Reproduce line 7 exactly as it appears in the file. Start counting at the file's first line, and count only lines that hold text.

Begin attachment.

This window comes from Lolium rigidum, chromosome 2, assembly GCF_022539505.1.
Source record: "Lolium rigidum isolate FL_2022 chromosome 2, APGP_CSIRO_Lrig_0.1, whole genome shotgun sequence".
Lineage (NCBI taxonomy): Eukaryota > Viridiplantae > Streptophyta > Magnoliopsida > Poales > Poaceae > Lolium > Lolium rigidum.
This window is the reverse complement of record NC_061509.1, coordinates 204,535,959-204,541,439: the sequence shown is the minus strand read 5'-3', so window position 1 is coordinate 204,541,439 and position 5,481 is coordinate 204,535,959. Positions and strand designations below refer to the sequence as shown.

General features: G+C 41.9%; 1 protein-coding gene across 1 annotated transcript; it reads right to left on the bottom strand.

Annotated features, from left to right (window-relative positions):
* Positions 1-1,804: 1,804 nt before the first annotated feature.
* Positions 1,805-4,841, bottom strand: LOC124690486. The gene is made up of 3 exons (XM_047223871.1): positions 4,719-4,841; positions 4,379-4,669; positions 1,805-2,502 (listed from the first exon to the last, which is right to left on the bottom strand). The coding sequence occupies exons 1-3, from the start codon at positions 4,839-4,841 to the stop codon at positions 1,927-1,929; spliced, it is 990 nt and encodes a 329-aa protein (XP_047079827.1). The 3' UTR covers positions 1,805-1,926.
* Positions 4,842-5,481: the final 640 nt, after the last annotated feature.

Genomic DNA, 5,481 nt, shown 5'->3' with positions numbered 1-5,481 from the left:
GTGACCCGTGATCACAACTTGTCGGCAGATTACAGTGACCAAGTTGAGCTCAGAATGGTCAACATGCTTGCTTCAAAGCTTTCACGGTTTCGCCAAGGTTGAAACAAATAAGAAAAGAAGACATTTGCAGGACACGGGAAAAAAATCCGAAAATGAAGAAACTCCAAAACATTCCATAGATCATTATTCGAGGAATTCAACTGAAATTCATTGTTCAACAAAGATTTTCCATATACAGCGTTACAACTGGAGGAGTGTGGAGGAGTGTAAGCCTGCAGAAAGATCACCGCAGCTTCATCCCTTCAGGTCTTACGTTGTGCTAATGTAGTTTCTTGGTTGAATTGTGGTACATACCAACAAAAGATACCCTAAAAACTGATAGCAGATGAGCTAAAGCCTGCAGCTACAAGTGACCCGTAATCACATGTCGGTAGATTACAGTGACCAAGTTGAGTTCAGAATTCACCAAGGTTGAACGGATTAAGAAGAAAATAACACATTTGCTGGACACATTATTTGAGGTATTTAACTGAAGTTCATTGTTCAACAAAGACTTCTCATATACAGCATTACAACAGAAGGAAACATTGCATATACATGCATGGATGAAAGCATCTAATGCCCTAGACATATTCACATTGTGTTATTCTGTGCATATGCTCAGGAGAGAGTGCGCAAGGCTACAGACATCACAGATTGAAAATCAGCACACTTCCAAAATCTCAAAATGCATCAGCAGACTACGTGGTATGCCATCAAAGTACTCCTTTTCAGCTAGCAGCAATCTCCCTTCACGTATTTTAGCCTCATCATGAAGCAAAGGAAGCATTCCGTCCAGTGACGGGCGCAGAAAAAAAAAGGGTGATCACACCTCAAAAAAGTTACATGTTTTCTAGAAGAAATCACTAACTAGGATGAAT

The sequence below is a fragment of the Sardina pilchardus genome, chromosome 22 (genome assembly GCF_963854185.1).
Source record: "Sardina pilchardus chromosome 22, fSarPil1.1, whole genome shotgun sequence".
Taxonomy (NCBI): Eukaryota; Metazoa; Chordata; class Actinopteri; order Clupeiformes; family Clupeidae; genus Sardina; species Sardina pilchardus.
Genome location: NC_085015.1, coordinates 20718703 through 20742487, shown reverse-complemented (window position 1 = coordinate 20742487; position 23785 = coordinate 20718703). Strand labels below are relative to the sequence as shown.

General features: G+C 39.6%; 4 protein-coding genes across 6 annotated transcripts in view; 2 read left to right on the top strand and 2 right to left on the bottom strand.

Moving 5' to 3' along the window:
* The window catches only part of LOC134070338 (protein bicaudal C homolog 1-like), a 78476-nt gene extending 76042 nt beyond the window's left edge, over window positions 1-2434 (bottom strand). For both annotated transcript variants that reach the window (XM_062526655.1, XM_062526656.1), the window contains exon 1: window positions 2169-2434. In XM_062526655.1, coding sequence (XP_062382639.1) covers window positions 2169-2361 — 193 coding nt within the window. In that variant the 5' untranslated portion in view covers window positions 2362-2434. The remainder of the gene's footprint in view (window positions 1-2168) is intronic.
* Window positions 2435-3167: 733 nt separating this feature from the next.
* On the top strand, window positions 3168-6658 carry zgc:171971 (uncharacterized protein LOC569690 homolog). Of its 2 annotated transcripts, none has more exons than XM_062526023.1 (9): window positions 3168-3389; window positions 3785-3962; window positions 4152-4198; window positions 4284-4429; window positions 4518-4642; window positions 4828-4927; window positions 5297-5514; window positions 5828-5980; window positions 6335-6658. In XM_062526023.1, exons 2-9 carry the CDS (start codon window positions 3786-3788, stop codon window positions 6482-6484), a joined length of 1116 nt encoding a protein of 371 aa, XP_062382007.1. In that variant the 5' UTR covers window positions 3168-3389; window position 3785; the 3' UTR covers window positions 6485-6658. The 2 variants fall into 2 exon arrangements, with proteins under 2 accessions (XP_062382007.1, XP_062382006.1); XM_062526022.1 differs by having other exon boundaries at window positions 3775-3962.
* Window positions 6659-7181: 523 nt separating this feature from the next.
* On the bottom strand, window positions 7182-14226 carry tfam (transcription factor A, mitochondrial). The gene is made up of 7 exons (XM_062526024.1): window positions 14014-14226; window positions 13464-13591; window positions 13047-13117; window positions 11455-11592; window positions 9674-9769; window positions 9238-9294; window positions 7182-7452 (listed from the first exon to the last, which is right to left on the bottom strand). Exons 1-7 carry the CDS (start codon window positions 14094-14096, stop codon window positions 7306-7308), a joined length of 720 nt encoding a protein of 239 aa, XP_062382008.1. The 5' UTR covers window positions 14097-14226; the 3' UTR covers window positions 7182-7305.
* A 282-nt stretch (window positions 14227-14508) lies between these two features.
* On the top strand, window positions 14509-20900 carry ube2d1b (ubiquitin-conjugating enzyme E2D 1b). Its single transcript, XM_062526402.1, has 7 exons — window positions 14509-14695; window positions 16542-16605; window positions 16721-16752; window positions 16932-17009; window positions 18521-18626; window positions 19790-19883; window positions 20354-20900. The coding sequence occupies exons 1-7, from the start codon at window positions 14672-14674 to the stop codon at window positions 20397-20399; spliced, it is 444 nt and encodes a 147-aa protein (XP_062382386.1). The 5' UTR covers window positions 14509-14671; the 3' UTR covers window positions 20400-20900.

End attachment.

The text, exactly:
* Positions 1-1,804: 1,804 nt before the first annotated feature.